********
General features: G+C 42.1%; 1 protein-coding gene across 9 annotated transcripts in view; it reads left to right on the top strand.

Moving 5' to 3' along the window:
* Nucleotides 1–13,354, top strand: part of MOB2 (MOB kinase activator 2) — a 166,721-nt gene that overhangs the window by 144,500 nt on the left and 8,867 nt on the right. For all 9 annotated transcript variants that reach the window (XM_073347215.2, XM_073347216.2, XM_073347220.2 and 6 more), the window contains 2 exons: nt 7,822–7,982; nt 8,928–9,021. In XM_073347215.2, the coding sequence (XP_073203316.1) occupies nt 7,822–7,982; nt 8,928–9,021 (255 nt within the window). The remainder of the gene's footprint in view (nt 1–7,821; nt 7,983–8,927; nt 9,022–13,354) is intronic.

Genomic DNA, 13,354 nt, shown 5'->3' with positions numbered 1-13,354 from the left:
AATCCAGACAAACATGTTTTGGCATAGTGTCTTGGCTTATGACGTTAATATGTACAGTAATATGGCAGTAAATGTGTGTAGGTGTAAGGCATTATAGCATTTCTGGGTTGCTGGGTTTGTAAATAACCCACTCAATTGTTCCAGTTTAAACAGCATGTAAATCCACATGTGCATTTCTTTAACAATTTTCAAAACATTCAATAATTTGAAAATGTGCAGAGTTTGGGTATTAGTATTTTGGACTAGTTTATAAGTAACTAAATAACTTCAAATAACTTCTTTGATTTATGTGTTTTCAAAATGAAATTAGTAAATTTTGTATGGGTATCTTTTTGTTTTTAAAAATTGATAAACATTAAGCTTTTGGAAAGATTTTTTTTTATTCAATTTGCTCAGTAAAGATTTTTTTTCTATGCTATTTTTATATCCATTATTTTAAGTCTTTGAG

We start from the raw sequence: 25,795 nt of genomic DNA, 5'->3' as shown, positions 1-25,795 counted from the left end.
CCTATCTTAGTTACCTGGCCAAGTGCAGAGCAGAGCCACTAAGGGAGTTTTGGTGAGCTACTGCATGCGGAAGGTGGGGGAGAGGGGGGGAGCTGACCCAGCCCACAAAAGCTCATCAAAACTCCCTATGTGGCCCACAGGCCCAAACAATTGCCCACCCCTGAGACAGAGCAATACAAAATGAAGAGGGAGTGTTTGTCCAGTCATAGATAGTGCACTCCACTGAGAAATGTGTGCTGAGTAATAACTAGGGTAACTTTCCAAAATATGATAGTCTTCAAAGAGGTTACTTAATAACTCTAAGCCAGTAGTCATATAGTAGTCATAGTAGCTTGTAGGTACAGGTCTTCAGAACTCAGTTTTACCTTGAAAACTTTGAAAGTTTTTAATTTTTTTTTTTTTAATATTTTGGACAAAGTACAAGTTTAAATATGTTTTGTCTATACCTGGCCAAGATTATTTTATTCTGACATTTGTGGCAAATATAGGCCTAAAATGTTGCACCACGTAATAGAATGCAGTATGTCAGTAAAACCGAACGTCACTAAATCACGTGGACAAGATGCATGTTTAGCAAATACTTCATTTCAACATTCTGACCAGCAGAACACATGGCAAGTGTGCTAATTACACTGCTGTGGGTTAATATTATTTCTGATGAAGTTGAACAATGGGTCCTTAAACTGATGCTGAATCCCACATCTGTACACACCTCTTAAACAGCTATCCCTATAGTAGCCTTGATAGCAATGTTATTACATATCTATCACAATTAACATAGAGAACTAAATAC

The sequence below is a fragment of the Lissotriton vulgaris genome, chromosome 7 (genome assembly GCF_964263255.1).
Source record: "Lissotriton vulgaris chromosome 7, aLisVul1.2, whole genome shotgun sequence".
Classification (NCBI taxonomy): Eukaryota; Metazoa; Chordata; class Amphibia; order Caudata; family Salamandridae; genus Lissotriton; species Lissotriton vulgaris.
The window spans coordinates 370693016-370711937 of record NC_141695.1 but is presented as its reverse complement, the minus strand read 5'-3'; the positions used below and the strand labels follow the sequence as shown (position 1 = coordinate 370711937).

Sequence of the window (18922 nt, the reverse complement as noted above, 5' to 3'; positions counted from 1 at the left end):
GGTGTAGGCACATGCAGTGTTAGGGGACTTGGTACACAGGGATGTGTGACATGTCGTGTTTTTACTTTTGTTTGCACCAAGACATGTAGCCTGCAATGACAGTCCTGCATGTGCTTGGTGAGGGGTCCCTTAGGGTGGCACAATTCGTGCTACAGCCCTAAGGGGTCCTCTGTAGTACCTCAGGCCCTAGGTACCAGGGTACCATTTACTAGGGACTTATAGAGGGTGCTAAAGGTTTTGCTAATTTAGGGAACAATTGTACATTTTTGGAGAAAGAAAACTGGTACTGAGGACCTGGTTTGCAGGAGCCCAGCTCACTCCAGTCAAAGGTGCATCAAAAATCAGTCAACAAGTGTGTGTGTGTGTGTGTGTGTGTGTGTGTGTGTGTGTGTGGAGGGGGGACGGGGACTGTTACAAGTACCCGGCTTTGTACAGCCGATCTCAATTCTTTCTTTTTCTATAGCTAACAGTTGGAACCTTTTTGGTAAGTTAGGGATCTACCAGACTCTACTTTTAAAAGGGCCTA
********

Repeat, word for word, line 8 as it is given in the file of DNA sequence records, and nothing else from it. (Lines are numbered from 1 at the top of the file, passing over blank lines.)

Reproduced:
The sequence below is a fragment of the Lissotriton vulgaris genome, chromosome 7 (genome assembly GCF_964263255.1).